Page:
This question already has an answer here:

What is the maximum diameter and mass can a rock-based planet be before it collapsed to degenerate matter?

If "rocky" isn't defined enough, assume basalt.

"Degenerate" means the planet (or at least its core) has been gravitationally crushed to neutronium.

Assume no dense iron core, just rocky stuff.

I'm pretty sure maximum diameter will be at a mass less than the maximum.


marked as duplicate by We are Monica., Cyn says make Monica whole, L.Dutch - Reinstate Monica Apr 22 at 3:01

This question has been asked before and already has an answer. If those answers do not fully address your question, please ask a new question.

  • $\begingroup$ Hi Bohemian. Yes, you're building a world, but you might consider asking this on Astronomy or Physics. Do you realize that the gravity of such a planet would be so great that the denizens of Flatland would have trouble living there? $\endgroup$ – JBH Apr 22 at 2:26
  • $\begingroup$ You know it would become a star waaay before it would collapse into neutronium, right? Not sure what you're asking. $\endgroup$ – We are Monica. Apr 22 at 2:27
  • $\begingroup$ Just to clarify my comment, a given mass, sufficient to collapse into a neutron star (ie. a ball of neutronium) would first need to have sufficient mass to be a giant star (several times the mass of the sun). It would take a long time for the -> sworling matter -> star -> collapse into a neutron star to happen, much longer than for our sun - the general rule is the bigger, the slower. What you ask seems to have glossed over the gas giant stage of planets that have a rocky core and gone for something several orders of magnitude larger. I suggest you do some research in this area. $\endgroup$ – We are Monica. Apr 22 at 2:52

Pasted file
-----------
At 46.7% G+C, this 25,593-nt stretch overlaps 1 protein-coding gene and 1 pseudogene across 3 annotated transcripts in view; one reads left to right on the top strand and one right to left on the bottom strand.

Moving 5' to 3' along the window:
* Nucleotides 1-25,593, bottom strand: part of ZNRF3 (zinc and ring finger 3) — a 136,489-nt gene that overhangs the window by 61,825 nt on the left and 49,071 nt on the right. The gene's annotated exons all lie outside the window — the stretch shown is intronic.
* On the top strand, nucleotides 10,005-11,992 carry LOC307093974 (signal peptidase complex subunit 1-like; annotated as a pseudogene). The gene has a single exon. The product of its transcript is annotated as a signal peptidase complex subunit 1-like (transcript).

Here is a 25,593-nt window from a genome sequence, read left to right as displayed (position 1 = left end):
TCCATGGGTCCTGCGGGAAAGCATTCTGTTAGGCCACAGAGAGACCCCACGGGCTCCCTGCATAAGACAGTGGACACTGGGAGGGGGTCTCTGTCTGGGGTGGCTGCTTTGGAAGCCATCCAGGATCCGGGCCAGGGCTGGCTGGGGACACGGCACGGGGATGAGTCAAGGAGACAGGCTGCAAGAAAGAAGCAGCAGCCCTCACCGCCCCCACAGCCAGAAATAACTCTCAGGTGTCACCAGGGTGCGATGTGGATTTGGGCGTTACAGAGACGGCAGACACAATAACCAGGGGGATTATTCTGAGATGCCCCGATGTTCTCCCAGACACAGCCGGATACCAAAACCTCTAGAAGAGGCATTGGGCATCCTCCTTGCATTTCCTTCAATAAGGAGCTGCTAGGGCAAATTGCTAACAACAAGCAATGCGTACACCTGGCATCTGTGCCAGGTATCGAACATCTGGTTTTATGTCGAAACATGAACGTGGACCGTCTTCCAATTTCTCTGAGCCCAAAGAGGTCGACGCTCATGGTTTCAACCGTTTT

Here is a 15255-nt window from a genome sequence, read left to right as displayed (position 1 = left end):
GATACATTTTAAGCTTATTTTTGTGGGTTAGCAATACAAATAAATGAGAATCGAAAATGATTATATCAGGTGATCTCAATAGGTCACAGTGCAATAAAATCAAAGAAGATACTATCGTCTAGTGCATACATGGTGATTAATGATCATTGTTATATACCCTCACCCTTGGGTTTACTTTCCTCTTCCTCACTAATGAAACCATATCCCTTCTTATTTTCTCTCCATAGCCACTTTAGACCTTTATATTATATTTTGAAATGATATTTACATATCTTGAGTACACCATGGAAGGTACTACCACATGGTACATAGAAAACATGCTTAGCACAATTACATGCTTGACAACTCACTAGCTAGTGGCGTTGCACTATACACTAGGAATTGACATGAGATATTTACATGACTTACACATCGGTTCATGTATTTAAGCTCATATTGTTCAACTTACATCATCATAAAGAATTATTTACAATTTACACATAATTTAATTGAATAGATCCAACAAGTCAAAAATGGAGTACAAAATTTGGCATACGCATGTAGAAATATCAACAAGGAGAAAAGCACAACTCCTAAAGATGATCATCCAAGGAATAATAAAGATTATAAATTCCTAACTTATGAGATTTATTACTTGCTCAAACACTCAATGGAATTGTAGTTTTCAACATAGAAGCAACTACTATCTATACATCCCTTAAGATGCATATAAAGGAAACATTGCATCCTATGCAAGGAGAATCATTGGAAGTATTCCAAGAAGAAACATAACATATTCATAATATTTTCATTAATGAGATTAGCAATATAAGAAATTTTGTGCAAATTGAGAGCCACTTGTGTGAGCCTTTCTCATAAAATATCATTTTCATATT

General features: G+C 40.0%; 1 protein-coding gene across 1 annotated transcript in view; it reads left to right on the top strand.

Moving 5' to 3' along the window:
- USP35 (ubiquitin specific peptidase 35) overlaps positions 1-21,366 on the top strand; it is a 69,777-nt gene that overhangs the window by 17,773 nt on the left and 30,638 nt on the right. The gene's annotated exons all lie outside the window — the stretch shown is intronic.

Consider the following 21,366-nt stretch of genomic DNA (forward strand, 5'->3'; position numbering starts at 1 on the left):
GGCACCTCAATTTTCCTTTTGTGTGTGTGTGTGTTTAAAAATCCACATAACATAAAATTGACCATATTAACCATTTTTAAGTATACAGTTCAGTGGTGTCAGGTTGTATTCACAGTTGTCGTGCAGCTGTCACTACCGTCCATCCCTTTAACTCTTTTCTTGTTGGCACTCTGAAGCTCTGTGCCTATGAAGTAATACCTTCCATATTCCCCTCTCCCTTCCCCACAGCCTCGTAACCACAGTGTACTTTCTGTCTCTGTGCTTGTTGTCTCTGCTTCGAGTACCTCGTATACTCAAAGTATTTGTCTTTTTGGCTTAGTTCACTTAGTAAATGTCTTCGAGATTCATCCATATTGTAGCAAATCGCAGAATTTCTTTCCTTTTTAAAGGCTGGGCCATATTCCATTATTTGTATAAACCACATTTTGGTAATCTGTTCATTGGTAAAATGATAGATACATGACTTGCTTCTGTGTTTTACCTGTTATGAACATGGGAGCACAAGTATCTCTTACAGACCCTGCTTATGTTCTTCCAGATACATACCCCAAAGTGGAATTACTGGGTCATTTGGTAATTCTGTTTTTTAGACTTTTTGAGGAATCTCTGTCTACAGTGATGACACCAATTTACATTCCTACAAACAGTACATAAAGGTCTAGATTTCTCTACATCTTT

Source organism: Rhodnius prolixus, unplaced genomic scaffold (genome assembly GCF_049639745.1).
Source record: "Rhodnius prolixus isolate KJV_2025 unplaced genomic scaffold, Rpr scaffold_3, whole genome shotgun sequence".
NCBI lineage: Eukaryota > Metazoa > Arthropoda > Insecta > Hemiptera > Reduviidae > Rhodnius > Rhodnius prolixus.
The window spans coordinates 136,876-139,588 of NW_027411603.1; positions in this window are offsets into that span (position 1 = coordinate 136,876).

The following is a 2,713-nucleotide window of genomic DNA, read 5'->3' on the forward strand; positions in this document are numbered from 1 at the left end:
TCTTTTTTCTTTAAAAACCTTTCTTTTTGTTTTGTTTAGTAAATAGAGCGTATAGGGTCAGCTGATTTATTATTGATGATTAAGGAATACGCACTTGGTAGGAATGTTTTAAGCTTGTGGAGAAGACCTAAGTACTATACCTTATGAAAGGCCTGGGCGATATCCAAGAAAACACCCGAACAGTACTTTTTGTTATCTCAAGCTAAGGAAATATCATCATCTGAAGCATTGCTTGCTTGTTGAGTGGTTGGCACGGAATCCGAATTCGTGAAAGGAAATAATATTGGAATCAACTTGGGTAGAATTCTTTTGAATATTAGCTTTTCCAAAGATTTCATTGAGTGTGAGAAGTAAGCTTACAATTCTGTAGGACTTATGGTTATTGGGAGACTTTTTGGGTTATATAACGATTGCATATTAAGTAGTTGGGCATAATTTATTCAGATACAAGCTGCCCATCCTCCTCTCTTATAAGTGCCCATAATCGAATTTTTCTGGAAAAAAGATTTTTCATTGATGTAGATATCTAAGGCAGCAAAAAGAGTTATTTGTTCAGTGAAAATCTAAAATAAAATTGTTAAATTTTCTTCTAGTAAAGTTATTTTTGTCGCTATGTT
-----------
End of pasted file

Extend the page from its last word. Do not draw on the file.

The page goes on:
• $\begingroup$ Are you looking for the maximum size of a naturally-occurring silicate (rocky) planet, or the maximum size that some sufficiently advanced alien could build one to without running into physical problems? $\endgroup$ – Cadence Apr 22 at 2:57
  • $\begingroup$ @Cadence I was thinking naturally occurring. Actually, I was wondering what the maximum diameter and its surface g would be for a naturally occurring non-gas planet. $\endgroup$ – Bohemian Apr 22 at 2:59

Browse other questions tagged or ask your own question.